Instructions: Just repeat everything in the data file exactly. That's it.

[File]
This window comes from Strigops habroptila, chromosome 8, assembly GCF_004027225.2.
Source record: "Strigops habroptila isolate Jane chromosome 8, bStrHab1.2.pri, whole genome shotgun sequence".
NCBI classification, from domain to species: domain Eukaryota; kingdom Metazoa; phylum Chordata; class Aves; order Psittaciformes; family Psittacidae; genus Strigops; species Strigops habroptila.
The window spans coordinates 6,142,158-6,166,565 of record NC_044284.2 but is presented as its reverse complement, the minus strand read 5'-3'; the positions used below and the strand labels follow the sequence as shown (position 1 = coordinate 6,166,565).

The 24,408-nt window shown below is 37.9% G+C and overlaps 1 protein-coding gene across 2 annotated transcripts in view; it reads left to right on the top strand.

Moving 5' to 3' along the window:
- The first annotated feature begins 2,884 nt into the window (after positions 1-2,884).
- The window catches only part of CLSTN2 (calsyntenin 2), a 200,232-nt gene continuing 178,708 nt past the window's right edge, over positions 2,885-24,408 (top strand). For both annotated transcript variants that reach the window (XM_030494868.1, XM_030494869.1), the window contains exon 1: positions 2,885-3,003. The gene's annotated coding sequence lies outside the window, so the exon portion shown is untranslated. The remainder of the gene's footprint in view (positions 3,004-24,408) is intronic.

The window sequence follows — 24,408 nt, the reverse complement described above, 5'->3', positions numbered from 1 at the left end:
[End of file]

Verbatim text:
This window comes from Strigops habroptila, chromosome 8, assembly GCF_004027225.2.
Source record: "Strigops habroptila isolate Jane chromosome 8, bStrHab1.2.pri, whole genome shotgun sequence".
NCBI classification, from domain to species: domain Eukaryota; kingdom Metazoa; phylum Chordata; class Aves; order Psittaciformes; family Psittacidae; genus Strigops; species Strigops habroptila.
The window spans coordinates 6,142,158-6,166,565 of record NC_044284.2 but is presented as its reverse complement, the minus strand read 5'-3'; the positions used below and the strand labels follow the sequence as shown (position 1 = coordinate 6,166,565).

The 24,408-nt window shown below is 37.9% G+C and overlaps 1 protein-coding gene across 2 annotated transcripts in view; it reads left to right on the top strand.

Moving 5' to 3' along the window:
- The first annotated feature begins 2,884 nt into the window (after positions 1-2,884).
- The window catches only part of CLSTN2 (calsyntenin 2), a 200,232-nt gene continuing 178,708 nt past the window's right edge, over positions 2,885-24,408 (top strand). For both annotated transcript variants that reach the window (XM_030494868.1, XM_030494869.1), the window contains exon 1: positions 2,885-3,003. The gene's annotated coding sequence lies outside the window, so the exon portion shown is untranslated. The remainder of the gene's footprint in view (positions 3,004-24,408) is intronic.

The window sequence follows — 24,408 nt, the reverse complement described above, 5'->3', positions numbered from 1 at the left end: